What would it take for a broader, more competitive market for top-level managers to arise in which shareholders pay less than they now have to for top managerial talent? Here, the social egalitarianism and selective altruism frameworks point in different directions.
First, social egalitarianism: If one can persuade the shareholders that one is willing to work for less not because one is a worse manager but because one values a relative position perk--the giant corner office, ultra-attentive staff, etc.--that is cheaper from the shareholders' perspective than stock options and other monetary rewards, one is a good candidate to supplant a socially egalitarian top management that expects to get paid its market wage. The practical problem with this approach is considerable, though. The very concern for relative as opposed to absolute position that makes one credible in one's willingness to be paid less may very well be taken as a signal that one cares not about absolute return to shareholders but about some other metric, such as the relative size of one's firm, that is not the right one from the perspective of shareholders. You are credible as a manager who is willing to be paid less, but not as a manager who is equally committed to raising the value of the firm's shares.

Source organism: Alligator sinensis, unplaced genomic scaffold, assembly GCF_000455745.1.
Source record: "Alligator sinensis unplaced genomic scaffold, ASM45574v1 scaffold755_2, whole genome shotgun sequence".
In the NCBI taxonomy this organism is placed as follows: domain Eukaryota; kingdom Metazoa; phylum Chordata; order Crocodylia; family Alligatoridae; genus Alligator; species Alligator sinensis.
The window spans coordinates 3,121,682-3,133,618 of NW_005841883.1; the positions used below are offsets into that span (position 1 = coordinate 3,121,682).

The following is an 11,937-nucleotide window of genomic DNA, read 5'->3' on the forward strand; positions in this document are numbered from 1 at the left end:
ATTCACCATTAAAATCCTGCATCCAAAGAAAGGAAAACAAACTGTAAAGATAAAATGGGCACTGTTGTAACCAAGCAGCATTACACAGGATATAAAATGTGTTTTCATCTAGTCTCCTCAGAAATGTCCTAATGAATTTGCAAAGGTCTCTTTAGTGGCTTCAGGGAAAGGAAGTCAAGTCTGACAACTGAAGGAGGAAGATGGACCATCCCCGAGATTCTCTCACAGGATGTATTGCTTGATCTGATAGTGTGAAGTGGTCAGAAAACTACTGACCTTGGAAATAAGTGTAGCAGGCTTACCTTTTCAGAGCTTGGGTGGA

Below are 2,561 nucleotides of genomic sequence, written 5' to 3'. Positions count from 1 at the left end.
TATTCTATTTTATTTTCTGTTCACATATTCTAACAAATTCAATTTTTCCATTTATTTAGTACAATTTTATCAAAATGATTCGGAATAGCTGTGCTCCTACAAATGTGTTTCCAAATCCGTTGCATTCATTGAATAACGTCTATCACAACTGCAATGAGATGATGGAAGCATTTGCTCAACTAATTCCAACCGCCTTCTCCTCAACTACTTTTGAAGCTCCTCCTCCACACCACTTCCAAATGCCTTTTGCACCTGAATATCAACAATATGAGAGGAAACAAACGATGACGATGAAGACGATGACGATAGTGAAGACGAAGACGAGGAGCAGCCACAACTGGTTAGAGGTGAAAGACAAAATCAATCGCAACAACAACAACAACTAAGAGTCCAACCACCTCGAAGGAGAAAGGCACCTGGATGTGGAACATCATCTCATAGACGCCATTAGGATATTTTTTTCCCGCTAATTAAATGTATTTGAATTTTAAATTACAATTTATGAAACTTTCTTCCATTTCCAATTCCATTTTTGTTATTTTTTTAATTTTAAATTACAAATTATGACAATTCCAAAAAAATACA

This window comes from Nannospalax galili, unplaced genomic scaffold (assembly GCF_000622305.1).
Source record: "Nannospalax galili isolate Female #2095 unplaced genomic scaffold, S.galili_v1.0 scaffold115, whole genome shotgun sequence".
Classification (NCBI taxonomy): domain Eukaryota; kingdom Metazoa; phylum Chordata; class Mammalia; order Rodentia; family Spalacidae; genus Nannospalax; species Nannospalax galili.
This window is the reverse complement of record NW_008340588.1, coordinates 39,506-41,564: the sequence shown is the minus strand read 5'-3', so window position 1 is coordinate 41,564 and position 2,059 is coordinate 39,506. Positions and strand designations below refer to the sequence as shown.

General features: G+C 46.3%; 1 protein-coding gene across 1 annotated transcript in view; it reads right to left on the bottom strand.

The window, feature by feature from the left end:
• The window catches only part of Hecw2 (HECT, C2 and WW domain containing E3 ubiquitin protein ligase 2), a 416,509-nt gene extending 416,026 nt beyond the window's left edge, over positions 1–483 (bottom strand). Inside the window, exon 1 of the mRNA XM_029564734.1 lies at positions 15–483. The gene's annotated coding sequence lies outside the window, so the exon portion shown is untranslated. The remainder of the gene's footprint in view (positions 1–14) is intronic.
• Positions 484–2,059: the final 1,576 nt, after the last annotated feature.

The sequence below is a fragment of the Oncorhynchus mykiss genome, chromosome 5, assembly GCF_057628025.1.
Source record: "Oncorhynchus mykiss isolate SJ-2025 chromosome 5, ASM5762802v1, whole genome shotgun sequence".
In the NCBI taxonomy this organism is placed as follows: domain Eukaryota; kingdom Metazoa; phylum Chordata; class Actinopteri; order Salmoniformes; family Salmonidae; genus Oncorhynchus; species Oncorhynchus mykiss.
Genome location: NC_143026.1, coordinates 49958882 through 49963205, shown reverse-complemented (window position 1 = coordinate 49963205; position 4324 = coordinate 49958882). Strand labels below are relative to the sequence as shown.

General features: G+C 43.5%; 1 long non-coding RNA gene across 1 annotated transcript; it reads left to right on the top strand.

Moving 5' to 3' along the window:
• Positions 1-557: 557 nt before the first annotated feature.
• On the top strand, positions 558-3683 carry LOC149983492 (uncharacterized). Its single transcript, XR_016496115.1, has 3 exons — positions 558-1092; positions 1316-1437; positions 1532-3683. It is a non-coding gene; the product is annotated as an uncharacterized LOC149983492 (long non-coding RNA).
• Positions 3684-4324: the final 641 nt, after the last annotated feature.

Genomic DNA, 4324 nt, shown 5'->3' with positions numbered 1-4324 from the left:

Now, selective altruism: The counsel here is that outside firms or inside lower-level managers to be credible as replacements for the incumbents must have a very substantial degree of altruism toward the shareholders...[to be continued...reaching stop]